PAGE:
Is Tony Romo a Good Broadcaster?

attends 2017 CBS Upfron at The Plaza Hotel on May 17, 2017 in New York City.

Sunday’s AFC Championship game between the Patriots and Jaguars was the last CBS football broadcast of the 2017-18 NFL season, since Fox had the NFC Championship and NBC has the Super Bowl. This also means that Tony Romo’s rookie year in the booth has come to a close. Romo has probably been the most polarizing broadcaster in recent memory. For about the first half of the season, everybody was in love with his style of color commentating but the second half of the season, people grew tired of the act. As an aspiring broadcaster myself, I know everything, so I’m the perfect person to tell you how to think about how Romo did in the booth this season.

We’ll start with the positives. Romo’s enthusiasm is the biggest positive for me with how he does a game. There are so many color commentators who just lack energy in the booth and at times they can get monotonous and it often takes me out of the game. You don’t get that with Romo. He’s very into every play and in turn it gets me a little more excited with how the play went. I was also a big fan of him predicting plays, though I might be alone in that regard. The main reason I was such a fan was because it helped me learn how to spot things in certain offensive or defensive looks. I always felt that I learned something watching a Romo broadcast. His insight is second-to-none in my opinion. I don’t get much from color commentators just stating what happened. I can see what happened. Romo is able to talk about the philosophy of why certain plays work against certain formations and they’re things I try and take into account when I watch a game or play Madden. He’s also got a pleasant voice to listen to. It kind of sounds like a young kid is calling the game which kind of adds a certain charm to the broadcasts as opposed to the scruffy old guy voice you’ll often get. And I think he’s reasonably funny. Not gut-wrenching by any means, but enough so that I’ll grin at his attempts at humor. A lot of times broadcasters will be super cringeworthy when they try and crack jokes, but I think Romo’s sense of humor is solid.

Now to the part I’m sure you’re all itching for: the negatives. As big a fan as I am of Romo’s style, he can be a little much at times. He doesn’t let the game breathe with silence. It’s not like radio where dead air is the worst thing. Someone doesn’t always have to be talking during a TV broadcast. But Romo seems like he’s so uncomfortable with silence that he will find SOMETHING to say no matter how unimportant it might seem. Sometimes, it seems like he’s so scared to let silence happen that he will talk himself in circles until the ball is snapped and Jim Nantz is forced to take over. What I mean by “talk himself in circles” is that he’ll often end his point the way he started it like he was writing an essay where he basically repeats his thesis statement. He’ll start with something like “the wheel route is effective against this kind of defense, yada yada yada, and that’s why the wheel route is so effective.” I’m heavily paraphrasing here, but that’s the general gist of it. Even when he does get some silence in, you can kind of feel how tense he is about it. Silence in a broadcast always seems to be more uncomfortable with Romo than any other broadcaster. He also does this weird thing during replays where he makes these incomprehensible noises. Like when they’re reviewing whether a receiver got both feet in bounds, Romo will be like “Does he get his feet in? Yeeeeeee…ooooooooo….gaaaaaaaaah I dunno’ Jim.” Again, I love the enthusiasm he brings to the table, but that gets real old, real fast. It’d be one thing if he did it once but it’s seemingly every time there’s a close play and they look at it on replay.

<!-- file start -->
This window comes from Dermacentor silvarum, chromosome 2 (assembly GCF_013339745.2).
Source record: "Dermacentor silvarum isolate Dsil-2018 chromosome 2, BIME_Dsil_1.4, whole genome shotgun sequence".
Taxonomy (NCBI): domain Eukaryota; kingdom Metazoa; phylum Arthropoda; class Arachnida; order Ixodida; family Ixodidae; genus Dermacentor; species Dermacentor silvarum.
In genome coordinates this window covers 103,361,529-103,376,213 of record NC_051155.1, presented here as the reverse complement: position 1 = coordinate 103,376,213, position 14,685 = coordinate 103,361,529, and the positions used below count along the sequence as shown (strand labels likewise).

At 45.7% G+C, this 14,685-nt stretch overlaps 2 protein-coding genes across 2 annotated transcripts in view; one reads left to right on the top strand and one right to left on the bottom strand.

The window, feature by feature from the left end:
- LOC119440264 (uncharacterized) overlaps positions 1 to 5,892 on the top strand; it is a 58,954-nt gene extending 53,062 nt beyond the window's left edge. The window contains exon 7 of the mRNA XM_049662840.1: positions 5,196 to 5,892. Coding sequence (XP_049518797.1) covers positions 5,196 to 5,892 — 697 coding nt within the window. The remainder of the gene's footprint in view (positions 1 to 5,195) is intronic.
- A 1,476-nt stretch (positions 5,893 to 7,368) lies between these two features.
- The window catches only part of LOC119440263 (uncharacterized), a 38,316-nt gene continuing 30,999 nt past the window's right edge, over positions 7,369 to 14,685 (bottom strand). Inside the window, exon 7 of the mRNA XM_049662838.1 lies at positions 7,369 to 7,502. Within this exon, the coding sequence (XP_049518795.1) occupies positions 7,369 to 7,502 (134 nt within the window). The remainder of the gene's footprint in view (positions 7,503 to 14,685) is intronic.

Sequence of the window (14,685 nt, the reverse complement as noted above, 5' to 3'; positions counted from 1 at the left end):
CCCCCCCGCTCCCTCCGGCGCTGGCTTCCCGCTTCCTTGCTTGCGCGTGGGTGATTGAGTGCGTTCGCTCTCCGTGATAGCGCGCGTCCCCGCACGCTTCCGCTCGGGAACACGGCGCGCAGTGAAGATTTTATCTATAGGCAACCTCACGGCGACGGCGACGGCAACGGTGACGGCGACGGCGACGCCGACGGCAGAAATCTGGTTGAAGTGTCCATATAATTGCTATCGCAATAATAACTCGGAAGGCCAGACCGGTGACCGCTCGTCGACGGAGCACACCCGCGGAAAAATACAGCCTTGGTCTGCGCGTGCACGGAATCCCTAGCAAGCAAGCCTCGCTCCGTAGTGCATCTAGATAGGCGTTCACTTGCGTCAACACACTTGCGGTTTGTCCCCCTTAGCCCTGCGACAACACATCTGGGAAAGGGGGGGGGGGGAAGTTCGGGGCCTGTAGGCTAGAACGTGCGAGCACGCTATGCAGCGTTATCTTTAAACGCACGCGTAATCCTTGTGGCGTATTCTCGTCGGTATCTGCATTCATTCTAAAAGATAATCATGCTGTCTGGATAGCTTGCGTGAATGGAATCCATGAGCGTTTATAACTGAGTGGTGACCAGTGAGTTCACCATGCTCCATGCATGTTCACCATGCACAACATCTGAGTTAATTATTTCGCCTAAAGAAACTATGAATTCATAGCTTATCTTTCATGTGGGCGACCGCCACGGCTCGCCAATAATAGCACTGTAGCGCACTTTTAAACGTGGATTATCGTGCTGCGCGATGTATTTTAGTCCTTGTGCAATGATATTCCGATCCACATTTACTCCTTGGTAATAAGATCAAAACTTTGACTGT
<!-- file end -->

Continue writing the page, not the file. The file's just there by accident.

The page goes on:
So in conclusion, I think Romo is a talented broadcaster, but he’s got a lot to learn. He’s definitely an improvement over Phil Simms as Jim Nantz’s partner, I don’t think anybody’s denying that. But I think he was rushed into CBS’s prime spot a little too early. He’s pretty raw and has a lot to learn and improve on. I don’t think he’d be catching nearly as much heat as he does if he were on a team with Ian Eagle or the painfully boring Spero Dede (who I think could use a bit of Romo’s energy). The problem for CBS being, who would you replace Simms with? Because their options are Adam Archuleta, Dan Fouts, Trent Green, Rich Gannon, Steve Beurlein, and James Lofton. I may be biased because he went to Indiana, but I think Trent Green would probably be the best option if not Romo. But I think that CBS made a mistake putting Romo in with Nantz in his first season. But as far as talent in the booth goes, Tony Romo is as talented as they come. He’s just gotta work on a few things and he’ll have to learn them fast because CBS has the Super Bowl next year and I’d put all my money on CBS giving him and Nantz the job.